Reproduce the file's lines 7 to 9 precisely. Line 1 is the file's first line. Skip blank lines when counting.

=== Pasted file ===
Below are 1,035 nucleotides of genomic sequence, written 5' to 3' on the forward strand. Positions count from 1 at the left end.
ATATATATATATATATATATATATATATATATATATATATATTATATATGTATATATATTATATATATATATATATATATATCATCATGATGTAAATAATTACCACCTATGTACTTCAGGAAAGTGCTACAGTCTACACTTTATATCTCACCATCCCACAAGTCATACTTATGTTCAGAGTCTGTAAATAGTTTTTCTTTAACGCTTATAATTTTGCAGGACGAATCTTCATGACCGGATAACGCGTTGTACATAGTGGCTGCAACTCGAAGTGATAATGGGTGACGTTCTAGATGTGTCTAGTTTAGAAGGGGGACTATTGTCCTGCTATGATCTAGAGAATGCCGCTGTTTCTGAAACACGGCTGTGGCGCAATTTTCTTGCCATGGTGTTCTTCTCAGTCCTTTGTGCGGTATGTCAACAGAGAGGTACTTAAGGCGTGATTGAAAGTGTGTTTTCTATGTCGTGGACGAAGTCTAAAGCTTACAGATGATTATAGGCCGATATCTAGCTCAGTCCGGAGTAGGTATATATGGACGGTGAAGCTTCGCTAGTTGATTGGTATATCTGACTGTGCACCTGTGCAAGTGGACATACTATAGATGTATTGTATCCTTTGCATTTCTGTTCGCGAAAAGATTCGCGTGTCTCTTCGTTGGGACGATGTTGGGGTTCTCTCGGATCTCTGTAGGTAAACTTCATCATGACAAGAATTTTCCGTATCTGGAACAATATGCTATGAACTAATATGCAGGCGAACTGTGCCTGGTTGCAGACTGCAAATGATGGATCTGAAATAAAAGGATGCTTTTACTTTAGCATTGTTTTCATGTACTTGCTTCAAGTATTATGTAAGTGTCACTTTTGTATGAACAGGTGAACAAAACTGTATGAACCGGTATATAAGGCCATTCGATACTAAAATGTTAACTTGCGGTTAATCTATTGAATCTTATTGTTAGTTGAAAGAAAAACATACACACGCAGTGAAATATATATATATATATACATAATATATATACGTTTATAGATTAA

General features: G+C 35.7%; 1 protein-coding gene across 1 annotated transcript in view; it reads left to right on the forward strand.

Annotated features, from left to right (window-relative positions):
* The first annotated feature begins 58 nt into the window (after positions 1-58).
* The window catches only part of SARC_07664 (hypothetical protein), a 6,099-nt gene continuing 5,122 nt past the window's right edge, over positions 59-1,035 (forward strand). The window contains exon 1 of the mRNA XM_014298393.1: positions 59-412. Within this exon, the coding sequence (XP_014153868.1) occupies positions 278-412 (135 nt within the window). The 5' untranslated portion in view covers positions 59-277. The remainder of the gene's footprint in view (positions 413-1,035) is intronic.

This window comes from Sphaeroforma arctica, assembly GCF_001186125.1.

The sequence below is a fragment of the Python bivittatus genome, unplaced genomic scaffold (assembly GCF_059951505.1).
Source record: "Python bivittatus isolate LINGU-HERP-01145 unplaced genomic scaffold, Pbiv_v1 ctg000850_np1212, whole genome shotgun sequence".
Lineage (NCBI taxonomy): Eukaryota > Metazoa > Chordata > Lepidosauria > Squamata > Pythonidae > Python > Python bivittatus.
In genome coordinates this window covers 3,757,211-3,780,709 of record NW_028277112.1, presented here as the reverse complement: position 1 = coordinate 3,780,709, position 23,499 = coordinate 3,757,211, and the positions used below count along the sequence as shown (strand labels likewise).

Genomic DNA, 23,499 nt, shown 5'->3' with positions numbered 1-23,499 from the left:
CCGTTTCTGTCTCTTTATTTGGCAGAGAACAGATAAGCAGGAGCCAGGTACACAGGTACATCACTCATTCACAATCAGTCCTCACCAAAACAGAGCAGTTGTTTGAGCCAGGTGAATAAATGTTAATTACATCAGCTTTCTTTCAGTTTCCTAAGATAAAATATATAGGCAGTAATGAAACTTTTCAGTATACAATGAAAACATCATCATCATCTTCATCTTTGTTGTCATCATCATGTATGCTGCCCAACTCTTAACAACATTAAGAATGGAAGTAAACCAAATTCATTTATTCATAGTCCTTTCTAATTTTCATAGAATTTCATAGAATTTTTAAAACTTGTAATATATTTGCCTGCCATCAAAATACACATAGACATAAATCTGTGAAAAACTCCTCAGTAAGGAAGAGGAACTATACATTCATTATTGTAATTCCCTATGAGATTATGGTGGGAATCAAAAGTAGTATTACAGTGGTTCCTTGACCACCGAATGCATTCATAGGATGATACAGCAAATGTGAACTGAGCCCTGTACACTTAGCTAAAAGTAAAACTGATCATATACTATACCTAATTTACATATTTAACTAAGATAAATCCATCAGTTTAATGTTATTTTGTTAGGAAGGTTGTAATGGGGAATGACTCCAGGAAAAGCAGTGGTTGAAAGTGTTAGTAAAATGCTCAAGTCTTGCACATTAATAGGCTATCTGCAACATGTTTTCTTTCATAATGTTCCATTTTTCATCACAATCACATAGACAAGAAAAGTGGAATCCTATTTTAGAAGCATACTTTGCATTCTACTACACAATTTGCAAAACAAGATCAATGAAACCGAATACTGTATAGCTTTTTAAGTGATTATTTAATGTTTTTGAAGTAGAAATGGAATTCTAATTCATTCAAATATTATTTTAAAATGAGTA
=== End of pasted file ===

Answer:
This window comes from Sphaeroforma arctica, assembly GCF_001186125.1.

The sequence below is a fragment of the Python bivittatus genome, unplaced genomic scaffold (assembly GCF_059951505.1).
Source record: "Python bivittatus isolate LINGU-HERP-01145 unplaced genomic scaffold, Pbiv_v1 ctg000850_np1212, whole genome shotgun sequence".